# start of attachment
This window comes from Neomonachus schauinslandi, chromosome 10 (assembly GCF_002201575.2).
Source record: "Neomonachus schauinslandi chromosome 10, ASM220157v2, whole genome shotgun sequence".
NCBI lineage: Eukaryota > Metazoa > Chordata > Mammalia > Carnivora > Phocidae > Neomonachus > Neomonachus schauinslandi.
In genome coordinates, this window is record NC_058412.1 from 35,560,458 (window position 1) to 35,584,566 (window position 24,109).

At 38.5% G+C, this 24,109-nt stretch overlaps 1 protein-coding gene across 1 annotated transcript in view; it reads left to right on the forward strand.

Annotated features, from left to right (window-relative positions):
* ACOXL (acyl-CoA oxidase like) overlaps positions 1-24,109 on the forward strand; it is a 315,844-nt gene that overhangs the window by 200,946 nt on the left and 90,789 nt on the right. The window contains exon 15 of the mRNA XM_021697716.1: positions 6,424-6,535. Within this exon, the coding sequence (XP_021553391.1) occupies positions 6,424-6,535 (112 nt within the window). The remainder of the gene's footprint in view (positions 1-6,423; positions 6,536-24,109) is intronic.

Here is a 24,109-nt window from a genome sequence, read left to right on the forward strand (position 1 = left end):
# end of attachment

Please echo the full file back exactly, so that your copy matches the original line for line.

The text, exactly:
This window comes from Neomonachus schauinslandi, chromosome 10 (assembly GCF_002201575.2).
Source record: "Neomonachus schauinslandi chromosome 10, ASM220157v2, whole genome shotgun sequence".
NCBI lineage: Eukaryota > Metazoa > Chordata > Mammalia > Carnivora > Phocidae > Neomonachus > Neomonachus schauinslandi.
In genome coordinates, this window is record NC_058412.1 from 35,560,458 (window position 1) to 35,584,566 (window position 24,109).

At 38.5% G+C, this 24,109-nt stretch overlaps 1 protein-coding gene across 1 annotated transcript in view; it reads left to right on the forward strand.

Annotated features, from left to right (window-relative positions):
* ACOXL (acyl-CoA oxidase like) overlaps positions 1-24,109 on the forward strand; it is a 315,844-nt gene that overhangs the window by 200,946 nt on the left and 90,789 nt on the right. The window contains exon 15 of the mRNA XM_021697716.1: positions 6,424-6,535. Within this exon, the coding sequence (XP_021553391.1) occupies positions 6,424-6,535 (112 nt within the window). The remainder of the gene's footprint in view (positions 1-6,423; positions 6,536-24,109) is intronic.

Here is a 24,109-nt window from a genome sequence, read left to right on the forward strand (position 1 = left end):